IWH Speaker Series

New World Health Organization (WHO) guidelines on rehabilitation in health systems

Andrea Furlan, Institute for Work & Health

In February of this year, the World Health Organization (WHO) released a report titled Rehabilitation in health systems, which includes nine recommendations to improve rehabilitation services around the world. The Institute for Work & Health (IWH) played a key role in the development of these recommendations, being one of three research organizations contracted by WHO to canvas the evidence on the best ways to strengthen and expand the availability of quality rehabilitation services. While the report primarily targets low- and middle-income countries, as noted by Dr. Andrea Furlan, lead researcher of the IWH evidence-gathering team contracted by WHO, “the recommendations resonate in Canada as well, given that rehabilitation plays an important role in keeping people in an aging population independent for longer, and helping people with chronic and acute injuries participate in school and work.” At this plenary, Dr. Furlan and Emma Irvin (also on the IWH research team) discuss the WHO’s recommendations for improving rehabilitation services globally, as well as the evidence behind them.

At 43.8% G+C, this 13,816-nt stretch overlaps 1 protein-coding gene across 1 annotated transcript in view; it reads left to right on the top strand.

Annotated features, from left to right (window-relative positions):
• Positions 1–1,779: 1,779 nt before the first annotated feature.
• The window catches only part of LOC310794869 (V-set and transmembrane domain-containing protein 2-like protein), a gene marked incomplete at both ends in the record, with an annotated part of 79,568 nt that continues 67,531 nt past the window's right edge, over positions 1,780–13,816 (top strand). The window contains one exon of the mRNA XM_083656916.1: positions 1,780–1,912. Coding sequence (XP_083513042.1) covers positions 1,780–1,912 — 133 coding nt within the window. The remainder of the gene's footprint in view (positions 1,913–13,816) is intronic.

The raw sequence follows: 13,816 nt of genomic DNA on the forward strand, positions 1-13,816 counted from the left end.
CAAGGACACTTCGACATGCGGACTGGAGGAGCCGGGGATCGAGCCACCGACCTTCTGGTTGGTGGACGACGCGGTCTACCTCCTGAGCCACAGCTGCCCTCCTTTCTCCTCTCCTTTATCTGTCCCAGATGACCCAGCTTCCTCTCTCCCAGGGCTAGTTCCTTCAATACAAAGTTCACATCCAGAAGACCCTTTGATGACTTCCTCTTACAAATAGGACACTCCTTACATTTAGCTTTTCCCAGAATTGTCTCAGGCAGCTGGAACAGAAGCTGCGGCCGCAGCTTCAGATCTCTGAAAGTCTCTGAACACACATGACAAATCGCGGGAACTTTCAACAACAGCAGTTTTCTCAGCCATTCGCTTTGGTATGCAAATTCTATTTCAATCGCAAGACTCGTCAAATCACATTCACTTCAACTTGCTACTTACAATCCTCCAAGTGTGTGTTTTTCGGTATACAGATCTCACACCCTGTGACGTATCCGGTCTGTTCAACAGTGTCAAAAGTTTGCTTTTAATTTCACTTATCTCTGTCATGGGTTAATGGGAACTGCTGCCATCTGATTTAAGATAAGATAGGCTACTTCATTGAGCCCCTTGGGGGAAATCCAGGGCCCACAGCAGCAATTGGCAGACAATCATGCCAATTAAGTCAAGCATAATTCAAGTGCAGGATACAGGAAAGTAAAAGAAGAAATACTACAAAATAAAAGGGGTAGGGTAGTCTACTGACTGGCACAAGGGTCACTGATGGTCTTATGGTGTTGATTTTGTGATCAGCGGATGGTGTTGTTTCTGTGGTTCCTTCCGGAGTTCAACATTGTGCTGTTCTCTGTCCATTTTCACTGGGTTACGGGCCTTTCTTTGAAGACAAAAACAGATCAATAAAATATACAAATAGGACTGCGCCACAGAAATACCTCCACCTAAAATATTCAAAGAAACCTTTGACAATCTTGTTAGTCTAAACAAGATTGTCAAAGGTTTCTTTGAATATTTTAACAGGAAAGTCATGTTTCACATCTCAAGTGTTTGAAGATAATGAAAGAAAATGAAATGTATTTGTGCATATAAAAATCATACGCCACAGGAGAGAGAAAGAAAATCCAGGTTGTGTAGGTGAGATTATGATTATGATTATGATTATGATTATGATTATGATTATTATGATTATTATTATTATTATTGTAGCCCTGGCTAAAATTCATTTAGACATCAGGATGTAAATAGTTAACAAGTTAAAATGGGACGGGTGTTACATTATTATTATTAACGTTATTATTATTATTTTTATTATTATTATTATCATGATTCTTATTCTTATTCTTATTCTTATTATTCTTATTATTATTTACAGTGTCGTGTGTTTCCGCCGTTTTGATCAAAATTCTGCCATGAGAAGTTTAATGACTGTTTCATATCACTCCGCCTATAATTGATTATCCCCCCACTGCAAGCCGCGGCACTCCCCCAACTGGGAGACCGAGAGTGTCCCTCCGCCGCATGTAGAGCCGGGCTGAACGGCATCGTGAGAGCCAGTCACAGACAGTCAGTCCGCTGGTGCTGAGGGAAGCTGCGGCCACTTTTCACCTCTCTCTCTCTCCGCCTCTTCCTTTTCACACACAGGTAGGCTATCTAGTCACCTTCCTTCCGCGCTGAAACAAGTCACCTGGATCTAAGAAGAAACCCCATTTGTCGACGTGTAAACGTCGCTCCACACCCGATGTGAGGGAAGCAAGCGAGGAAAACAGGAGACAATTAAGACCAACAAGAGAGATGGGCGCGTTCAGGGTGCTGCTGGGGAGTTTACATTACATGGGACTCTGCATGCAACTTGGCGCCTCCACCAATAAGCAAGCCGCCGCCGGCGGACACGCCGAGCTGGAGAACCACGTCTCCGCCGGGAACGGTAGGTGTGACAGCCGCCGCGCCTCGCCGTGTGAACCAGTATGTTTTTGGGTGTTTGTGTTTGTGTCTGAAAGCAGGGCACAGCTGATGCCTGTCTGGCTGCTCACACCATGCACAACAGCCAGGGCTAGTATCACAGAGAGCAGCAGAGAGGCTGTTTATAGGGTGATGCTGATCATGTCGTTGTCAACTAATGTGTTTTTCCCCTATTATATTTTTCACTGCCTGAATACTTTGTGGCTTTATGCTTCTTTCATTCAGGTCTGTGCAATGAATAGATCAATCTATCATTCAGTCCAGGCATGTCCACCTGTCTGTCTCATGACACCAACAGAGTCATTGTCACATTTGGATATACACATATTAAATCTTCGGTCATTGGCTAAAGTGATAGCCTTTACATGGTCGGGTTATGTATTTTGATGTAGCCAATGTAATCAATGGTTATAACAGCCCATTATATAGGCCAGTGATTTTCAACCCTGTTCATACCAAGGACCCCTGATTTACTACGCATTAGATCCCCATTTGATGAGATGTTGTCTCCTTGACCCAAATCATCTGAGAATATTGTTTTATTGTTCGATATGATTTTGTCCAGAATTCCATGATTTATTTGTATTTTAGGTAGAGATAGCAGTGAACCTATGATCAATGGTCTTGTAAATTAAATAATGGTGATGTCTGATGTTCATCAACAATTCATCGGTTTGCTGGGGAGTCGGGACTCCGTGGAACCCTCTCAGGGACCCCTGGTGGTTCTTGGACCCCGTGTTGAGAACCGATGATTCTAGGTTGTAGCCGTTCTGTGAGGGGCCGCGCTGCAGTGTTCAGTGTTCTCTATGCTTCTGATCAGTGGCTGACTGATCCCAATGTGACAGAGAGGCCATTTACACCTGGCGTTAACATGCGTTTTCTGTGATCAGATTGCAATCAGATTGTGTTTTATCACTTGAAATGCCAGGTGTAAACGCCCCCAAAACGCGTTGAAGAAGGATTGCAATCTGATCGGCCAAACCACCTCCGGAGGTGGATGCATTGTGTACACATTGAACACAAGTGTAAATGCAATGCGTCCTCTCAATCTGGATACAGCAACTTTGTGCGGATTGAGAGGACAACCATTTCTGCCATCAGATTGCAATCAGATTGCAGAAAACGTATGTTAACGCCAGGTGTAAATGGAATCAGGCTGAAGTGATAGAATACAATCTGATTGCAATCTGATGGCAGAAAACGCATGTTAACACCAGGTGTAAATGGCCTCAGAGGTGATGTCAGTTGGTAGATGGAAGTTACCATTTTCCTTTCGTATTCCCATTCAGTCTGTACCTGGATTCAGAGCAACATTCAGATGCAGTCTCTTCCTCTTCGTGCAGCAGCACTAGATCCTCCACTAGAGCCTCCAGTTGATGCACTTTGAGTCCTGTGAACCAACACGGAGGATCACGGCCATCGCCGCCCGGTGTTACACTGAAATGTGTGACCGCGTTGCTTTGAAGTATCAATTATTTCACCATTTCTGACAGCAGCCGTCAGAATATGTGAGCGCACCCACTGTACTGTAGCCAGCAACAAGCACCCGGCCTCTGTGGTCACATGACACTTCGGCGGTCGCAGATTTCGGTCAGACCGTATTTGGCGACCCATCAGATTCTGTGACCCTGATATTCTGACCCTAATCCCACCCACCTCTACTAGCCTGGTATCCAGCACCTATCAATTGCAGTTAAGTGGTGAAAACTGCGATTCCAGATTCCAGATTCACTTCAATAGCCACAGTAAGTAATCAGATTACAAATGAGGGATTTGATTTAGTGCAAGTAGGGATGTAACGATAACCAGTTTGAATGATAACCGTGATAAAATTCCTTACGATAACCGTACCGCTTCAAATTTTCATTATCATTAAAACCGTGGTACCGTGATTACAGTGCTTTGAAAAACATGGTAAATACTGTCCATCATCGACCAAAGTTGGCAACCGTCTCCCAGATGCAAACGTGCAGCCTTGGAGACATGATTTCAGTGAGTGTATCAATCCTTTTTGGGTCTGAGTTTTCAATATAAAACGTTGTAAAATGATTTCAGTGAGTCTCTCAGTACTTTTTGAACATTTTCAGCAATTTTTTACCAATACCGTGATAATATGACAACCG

IWH Speaker Series

Evaluating the impact of mandatory awareness training in Ontario

Peter Smith, Institute for Work & Health

On July 1, 2014, a new occupational health and safety requirement took effect in Ontario. All employers in the province now have to provide employees and supervisors with training about the duties and rights of workers, employers and supervisors under the Occupational Health and Safety Act (OHSA); the roles of joint health and safety committees; the Ontario Ministry of Labour (MOL) and the Workplace Safety and Insurance Board; workplace hazards and workplace violence, controlled products (if applicable) and occupational illness. In this plenary, Dr. Peter Smith shares the results of a study that examined differences in the level of self-reported occupational health and safety (OHS) awareness and empowerment among employed workers in Ontario before and after the introduction of the mandatory training. He also discusses the implications of the results for future province-wide initiatives focusing on the primary prevention of work-related injuries and illnesses.